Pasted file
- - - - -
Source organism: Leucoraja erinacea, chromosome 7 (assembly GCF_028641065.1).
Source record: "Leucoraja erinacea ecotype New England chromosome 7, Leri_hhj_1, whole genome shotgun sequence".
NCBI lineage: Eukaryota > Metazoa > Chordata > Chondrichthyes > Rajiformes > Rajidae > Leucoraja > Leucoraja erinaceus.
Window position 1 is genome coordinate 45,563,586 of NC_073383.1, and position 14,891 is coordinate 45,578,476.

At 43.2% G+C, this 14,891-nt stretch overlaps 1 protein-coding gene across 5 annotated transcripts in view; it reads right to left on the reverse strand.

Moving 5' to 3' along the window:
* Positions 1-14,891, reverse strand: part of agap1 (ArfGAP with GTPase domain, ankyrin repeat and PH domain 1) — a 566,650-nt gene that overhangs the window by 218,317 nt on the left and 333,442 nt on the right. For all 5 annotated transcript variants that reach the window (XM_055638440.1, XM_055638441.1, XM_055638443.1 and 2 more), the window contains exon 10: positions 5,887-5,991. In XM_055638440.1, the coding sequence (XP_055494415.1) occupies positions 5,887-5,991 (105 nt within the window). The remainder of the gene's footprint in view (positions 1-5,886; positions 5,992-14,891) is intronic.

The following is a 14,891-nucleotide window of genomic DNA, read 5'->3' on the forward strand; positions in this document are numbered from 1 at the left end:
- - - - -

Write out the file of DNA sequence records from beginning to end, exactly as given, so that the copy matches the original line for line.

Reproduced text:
Source organism: Leucoraja erinacea, chromosome 7 (assembly GCF_028641065.1).
Source record: "Leucoraja erinacea ecotype New England chromosome 7, Leri_hhj_1, whole genome shotgun sequence".
NCBI lineage: Eukaryota > Metazoa > Chordata > Chondrichthyes > Rajiformes > Rajidae > Leucoraja > Leucoraja erinaceus.
Window position 1 is genome coordinate 45,563,586 of NC_073383.1, and position 14,891 is coordinate 45,578,476.

At 43.2% G+C, this 14,891-nt stretch overlaps 1 protein-coding gene across 5 annotated transcripts in view; it reads right to left on the reverse strand.

Moving 5' to 3' along the window:
* Positions 1-14,891, reverse strand: part of agap1 (ArfGAP with GTPase domain, ankyrin repeat and PH domain 1) — a 566,650-nt gene that overhangs the window by 218,317 nt on the left and 333,442 nt on the right. For all 5 annotated transcript variants that reach the window (XM_055638440.1, XM_055638441.1, XM_055638443.1 and 2 more), the window contains exon 10: positions 5,887-5,991. In XM_055638440.1, the coding sequence (XP_055494415.1) occupies positions 5,887-5,991 (105 nt within the window). The remainder of the gene's footprint in view (positions 1-5,886; positions 5,992-14,891) is intronic.

The following is a 14,891-nucleotide window of genomic DNA, read 5'->3' on the forward strand; positions in this document are numbered from 1 at the left end: